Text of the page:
REVIEWED BY STEPHANIE, 11, WA (IONA PRESENTATION COLLEGE)
A Tale of Witchcraft (A Tale of Magic: Book 2) by Chris Colfer, Hachette Children, ISBN 9780316523547
Alphabet Soup provided a review copy of this book.
Brystal is the fairy godmother, with responsibilities stacked as high as the sky. She finds that everything is falling apart and her friendships are spiralling out of control. How will she protect herself from the righteous brotherhood and put her friendships together again?
I don’t know how Brystal found the courage to keep going everyday, it was inspiring. Brystal taught me how to keep going even in the darkest times and to never give up no matter what the circumstances. This was the best fantasy book I have ever read, it was so engaging and each page was like its own story. I can’t wait to read the next book!
I would definitely recommend this book to everyone who loves a good page-turner, especially if you love to read fantasy. I hope that everyone is as inspired as I am by Brystal.
Stephanie is a member of Iona Presentation College’s student reviewers’ team. This is her second review for Alphabet Soup. You can read her review of Girl of The Southern Sea here. To send us YOUR book review, check out our submission guidelines. Happy reading!
REVIEWED BY LILY, 11, WA (IONA PRESENTATION COLLEGE)
Winterborne Home for Vengeance and Valour by Ally Carter, Hachette Australia, ISBN 9780734419163
Alphabet Soup provided a review copy of this book.
Winterborne Home for Vengeance and Valour is about a 12-year-old girl named April, whose mother abandoned her when she was just an infant. The only thing April has from her past is a mysterious key on a chain. Years later, after moving around between many foster families, April arrives at the Winterborne Home for Orphans. At the Winterborne Home, she meets a group of children and together this group of misfits uncover deep and dark secrets which have been masked for a decade. As part of their journey of discovering mysterious secrets, this mismatched band of orphans come to rely on one another and ultimately become like the family they all longed for.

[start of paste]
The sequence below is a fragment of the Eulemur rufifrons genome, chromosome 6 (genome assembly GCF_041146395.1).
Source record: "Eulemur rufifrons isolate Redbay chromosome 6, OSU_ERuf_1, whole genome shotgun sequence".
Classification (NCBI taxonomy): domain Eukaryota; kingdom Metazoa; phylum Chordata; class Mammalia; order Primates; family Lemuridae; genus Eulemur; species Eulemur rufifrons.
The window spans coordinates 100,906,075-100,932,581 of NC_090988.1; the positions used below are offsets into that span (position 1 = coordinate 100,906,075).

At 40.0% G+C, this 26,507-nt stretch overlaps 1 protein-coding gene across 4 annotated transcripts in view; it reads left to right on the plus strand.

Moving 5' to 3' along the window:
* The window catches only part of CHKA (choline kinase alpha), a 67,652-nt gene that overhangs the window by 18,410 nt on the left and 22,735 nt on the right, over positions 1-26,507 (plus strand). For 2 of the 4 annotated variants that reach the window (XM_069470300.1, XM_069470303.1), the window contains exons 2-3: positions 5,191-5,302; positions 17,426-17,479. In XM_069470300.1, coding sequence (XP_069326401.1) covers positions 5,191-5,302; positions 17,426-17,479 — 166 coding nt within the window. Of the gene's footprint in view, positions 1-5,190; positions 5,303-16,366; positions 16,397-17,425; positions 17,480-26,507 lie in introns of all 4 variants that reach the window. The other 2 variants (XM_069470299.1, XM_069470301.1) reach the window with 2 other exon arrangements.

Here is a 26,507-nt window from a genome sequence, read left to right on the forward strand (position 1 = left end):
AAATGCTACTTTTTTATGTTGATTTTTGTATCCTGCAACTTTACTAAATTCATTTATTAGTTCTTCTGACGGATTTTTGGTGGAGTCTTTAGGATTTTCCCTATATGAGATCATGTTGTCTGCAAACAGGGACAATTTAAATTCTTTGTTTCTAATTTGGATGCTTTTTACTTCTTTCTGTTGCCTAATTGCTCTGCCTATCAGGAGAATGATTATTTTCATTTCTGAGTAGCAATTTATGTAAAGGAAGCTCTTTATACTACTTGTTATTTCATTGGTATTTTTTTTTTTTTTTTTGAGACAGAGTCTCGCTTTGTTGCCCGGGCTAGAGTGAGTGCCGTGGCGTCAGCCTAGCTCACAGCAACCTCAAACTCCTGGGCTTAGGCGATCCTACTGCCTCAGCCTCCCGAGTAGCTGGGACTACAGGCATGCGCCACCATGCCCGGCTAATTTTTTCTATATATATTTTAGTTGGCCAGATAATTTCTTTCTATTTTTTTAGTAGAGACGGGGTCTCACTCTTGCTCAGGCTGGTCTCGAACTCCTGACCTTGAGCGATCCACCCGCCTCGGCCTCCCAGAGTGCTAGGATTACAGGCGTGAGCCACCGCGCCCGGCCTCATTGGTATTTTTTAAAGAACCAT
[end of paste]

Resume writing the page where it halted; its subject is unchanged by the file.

Little does the group know, April holds the key to the Winterborne Legacy. It is sought out by one of the last living Winterborne’s, Evert Winterborne. Why does Evert desire this key? What does it unlock? Evert is willing to commit murder to get his hands on the Legacy, which he believes is rightfully his. However, his mission of unlocking his family’s Legacy is continually thwarted by the orphans, who are the only thing that stand between Evert and the Winterborne Home and Legacy.
I thoroughly enjoyed this book, it captivated me and held my attention right until the end. I felt as if the characters were so real and relatable that they could jump right out of the page and I was in the Winterborne Home with them. I think this book was very interesting and for people who love mysteries and adventures this is the book for you! I would give this book an eight out of ten and would recommend it for older readers.
Read an excerpt from the book via the publisher’s website.
Iona Presentation College students are members of Alphabet Soup’s review team. This is Lily’s first review for Alphabet Soup. If YOU would like to send us a book review, check out our submission guidelines. Happy reading!
REVIEWED BY TILLY, 8, QLD
The Secret Horses of Briar Hill by Megan Shepherd, ill. by Levi Pinfold,
Walker Books, ISBN 9781406367584
Tilly reviews her own copy of this book.
It is December 1941, World War II, Briar Hill Hospital. A girl named Emmaline has a secret: there are winged horses in the mirrors.
The main characters are Emmaline, Foxfire and the Black Horse. Emmaline is passionate, persistent and courageous in her attempts to save the magical winged horse Foxfire. Foxfire is in trouble as the Black Horse is hunting Foxfire.
I really like the black and white illustrations, they are beautiful! The illustrations help paint a magical picture in your head while reading the book.
It is a fantasy book written through the eyes of Emmaline.
I like this book a lot. I recommend this book to children who have a wild imagination from 8 years of age.
This is Tilly’s first book review for Alphabet Soup. If YOU would like to send us a book review, check out our submission guidelines. Happy reading!
REVIEWED BY JOSEPH, 12, WA
Ungifted by Gordon Korman, HarperCollins, ISBN 9780061742668
Joseph borrowed this book from his public library.
Gordon Korman wrote one of my favourite books (I Want to Go Home), and when I found this at the library I knew I wanted to read it. I thought it wasn’t as funny as some of Korman’s other books, but it had a great plot and kept me engaged.